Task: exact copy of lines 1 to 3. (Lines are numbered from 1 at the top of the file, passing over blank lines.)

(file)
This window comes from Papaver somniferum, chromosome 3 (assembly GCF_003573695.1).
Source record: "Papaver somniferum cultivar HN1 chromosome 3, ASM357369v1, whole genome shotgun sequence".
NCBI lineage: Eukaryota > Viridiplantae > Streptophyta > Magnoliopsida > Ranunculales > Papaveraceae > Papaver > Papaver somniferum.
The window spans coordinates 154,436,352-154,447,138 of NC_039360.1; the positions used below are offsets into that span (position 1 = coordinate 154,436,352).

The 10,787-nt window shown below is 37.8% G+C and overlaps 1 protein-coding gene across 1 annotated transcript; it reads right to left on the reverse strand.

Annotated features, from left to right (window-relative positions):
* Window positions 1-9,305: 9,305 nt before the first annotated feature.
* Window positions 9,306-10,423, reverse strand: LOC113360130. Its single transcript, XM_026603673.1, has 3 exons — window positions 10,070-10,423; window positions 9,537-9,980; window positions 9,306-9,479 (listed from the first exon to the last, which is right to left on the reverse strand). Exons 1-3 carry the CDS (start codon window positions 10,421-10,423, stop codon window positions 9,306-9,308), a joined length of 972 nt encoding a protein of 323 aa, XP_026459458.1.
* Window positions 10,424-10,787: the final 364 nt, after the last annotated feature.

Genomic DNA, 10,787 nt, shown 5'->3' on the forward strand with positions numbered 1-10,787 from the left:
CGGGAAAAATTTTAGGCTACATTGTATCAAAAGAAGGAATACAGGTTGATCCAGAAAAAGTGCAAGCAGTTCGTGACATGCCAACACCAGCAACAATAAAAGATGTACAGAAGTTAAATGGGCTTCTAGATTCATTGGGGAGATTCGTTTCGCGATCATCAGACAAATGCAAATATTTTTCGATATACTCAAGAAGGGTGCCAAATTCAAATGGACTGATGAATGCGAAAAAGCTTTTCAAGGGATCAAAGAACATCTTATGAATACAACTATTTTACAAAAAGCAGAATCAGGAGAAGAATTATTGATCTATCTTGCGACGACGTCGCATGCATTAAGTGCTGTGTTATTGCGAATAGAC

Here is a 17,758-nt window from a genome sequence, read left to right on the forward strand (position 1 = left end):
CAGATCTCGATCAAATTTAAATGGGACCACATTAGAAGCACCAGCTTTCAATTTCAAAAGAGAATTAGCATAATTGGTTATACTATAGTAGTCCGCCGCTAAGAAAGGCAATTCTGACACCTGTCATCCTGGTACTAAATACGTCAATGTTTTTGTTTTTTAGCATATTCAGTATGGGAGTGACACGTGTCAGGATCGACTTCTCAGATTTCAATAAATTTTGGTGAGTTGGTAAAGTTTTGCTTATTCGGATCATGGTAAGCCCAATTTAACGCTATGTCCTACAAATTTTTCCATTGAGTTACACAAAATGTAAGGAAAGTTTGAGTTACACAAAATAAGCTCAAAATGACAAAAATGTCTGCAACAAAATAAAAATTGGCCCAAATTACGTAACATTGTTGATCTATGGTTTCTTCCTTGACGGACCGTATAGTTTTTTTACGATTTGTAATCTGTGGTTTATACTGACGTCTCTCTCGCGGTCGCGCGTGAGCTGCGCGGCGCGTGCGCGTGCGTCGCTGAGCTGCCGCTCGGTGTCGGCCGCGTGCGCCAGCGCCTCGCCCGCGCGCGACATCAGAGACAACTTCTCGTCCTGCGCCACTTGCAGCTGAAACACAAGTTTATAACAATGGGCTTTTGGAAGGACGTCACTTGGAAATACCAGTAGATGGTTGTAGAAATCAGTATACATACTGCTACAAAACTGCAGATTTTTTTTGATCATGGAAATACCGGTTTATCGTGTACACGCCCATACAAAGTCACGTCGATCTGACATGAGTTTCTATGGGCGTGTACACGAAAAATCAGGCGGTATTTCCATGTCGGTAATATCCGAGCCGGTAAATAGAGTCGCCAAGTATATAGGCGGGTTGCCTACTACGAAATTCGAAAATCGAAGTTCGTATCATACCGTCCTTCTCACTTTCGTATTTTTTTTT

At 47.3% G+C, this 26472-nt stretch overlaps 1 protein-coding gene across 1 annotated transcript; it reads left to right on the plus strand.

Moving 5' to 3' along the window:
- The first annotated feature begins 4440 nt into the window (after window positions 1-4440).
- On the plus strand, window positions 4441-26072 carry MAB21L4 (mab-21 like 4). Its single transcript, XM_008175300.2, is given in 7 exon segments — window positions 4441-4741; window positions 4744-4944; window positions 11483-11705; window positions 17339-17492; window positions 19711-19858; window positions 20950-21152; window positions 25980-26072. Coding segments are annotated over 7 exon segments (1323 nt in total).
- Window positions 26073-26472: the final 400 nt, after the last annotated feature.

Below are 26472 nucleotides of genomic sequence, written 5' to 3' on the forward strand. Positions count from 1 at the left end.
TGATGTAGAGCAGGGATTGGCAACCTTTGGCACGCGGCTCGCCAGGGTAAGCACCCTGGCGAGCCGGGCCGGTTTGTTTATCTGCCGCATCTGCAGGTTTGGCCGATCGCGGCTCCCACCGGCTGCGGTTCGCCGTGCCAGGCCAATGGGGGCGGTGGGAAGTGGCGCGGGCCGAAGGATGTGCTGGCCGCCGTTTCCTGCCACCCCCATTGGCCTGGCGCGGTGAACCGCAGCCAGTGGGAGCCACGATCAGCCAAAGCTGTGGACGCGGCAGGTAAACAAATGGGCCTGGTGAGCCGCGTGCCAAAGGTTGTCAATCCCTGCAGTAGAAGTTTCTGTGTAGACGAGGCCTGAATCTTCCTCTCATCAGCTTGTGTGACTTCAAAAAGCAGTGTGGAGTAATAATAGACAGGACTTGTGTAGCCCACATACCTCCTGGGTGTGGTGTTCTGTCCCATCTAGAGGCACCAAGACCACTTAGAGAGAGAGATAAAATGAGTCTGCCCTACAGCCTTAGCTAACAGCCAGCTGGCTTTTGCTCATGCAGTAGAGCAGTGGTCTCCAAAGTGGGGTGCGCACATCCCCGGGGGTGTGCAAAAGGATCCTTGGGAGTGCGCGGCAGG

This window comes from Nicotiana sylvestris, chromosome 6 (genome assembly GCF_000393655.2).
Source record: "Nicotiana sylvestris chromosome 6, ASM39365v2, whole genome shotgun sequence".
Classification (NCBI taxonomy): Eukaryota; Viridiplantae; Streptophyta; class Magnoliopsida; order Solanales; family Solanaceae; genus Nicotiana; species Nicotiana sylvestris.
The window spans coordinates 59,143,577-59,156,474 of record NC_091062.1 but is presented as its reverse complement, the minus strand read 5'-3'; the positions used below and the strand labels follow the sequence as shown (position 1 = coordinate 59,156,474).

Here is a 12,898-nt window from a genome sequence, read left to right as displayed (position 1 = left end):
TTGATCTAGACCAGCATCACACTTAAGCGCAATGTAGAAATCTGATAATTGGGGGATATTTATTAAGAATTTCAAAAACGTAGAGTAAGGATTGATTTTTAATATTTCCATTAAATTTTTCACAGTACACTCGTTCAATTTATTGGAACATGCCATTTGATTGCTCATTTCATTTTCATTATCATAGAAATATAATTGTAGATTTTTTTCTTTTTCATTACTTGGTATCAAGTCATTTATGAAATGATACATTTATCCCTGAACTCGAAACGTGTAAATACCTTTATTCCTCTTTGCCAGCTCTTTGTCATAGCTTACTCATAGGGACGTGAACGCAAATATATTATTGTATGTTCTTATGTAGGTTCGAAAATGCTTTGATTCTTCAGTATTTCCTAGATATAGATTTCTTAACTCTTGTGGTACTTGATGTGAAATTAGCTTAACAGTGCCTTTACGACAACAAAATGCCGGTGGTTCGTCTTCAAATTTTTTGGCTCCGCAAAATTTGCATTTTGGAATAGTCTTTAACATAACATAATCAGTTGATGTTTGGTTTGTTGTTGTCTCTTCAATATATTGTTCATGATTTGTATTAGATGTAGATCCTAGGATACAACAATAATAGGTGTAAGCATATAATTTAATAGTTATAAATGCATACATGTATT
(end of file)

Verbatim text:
This window comes from Papaver somniferum, chromosome 3 (assembly GCF_003573695.1).
Source record: "Papaver somniferum cultivar HN1 chromosome 3, ASM357369v1, whole genome shotgun sequence".
NCBI lineage: Eukaryota > Viridiplantae > Streptophyta > Magnoliopsida > Ranunculales > Papaveraceae > Papaver > Papaver somniferum.